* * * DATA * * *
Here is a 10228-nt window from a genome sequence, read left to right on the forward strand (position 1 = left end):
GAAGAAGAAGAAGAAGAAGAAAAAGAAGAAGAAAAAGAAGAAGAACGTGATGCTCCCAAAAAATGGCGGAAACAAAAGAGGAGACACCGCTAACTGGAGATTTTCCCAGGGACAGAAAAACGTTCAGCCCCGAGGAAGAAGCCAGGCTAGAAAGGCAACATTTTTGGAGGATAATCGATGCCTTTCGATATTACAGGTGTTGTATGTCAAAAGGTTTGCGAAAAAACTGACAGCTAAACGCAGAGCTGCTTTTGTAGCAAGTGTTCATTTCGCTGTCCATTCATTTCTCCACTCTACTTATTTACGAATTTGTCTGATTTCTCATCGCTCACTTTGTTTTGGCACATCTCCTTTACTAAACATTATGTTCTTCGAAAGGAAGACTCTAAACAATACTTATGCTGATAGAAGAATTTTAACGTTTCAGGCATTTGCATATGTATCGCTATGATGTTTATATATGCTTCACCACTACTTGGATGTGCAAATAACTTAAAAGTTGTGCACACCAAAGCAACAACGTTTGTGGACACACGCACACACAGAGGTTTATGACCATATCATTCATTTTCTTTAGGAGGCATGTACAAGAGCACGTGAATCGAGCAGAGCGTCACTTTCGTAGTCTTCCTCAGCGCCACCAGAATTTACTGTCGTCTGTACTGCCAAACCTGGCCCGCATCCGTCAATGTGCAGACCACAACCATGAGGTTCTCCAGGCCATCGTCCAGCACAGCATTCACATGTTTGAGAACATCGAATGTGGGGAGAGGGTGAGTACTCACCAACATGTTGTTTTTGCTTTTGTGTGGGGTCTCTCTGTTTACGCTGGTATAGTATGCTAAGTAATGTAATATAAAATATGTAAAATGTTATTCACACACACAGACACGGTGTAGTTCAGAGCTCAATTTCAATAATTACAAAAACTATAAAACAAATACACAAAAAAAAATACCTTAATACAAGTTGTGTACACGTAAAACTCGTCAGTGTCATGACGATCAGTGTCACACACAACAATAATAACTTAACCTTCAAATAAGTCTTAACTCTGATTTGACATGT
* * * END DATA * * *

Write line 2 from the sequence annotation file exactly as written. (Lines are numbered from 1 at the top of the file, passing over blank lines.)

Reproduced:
GAAGAAGAAGAAGAAGAAGAAAAAGAAGAAGAAAAAGAAGAAGAACGTGATGCTCCCAAAAAATGGCGGAAACAAAAGAGGAGACACCGCTAACTGGAGATTTTCCCAGGGACAGAAAAACGTTCAGCCCCGAGGAAGAAGCCAGGCTAGAAAGGCAACATTTTTGGAGGATAATCGATGCCTTTCGATATTACAGGTGTTGTATGTCAAAAGGTTTGCGAAAAAACTGACAGCTAAACGCAGAGCTGCTTTTGTAGCAAGTGTTCATTTCGCTGTCCATTCATTTCTCCACTCTACTTATTTACGAATTTGTCTGATTTCTCATCGCTCACTTTGTTTTGGCACATCTCCTTTACTAAACATTATGTTCTTCGAAAGGAAGACTCTAAACAATACTTATGCTGATAGAAGAATTTTAACGTTTCAGGCATTTGCATATGTATCGCTATGATGTTTATATATGCTTCACCACTACTTGGATGTGCAAATAACTTAAAAGTTGTGCACACCAAAGCAACAACGTTTGTGGACACACGCACACACAGAGGTTTATGACCATATCATTCATTTTCTTTAGGAGGCATGTACAAGAGCACGTGAATCGAGCAGAGCGTCACTTTCGTAGTCTTCCTCAGCGCCACCAGAATTTACTGTCGTCTGTACTGCCAAACCTGGCCCGCATCCGTCAATGTGCAGACCACAACCATGAGGTTCTCCAGGCCATCGTCCAGCACAGCATTCACATGTTTGAGAACATCGAATGTGGGGAGAGGGTGAGTACTCACCAACATGTTGTTTTTGCTTTTGTGTGGGGTCTCTCTGTTTACGCTGGTATAGTATGCTAAGTAATGTAATATAAAATATGTAAAATGTTATTCACACACACAGACACGGTGTAGTTCAGAGCTCAATTTCAATAATTACAAAAACTATAAAACAAATACACAAAAAAAAATACCTTAATACAAGTTGTGTACACGTAAAACTCGTCAGTGTCATGACGATCAGTGTCACACACAACAATAATAACTTAACCTTCAAATAAGTCTTAACTCTGATTTGACATGT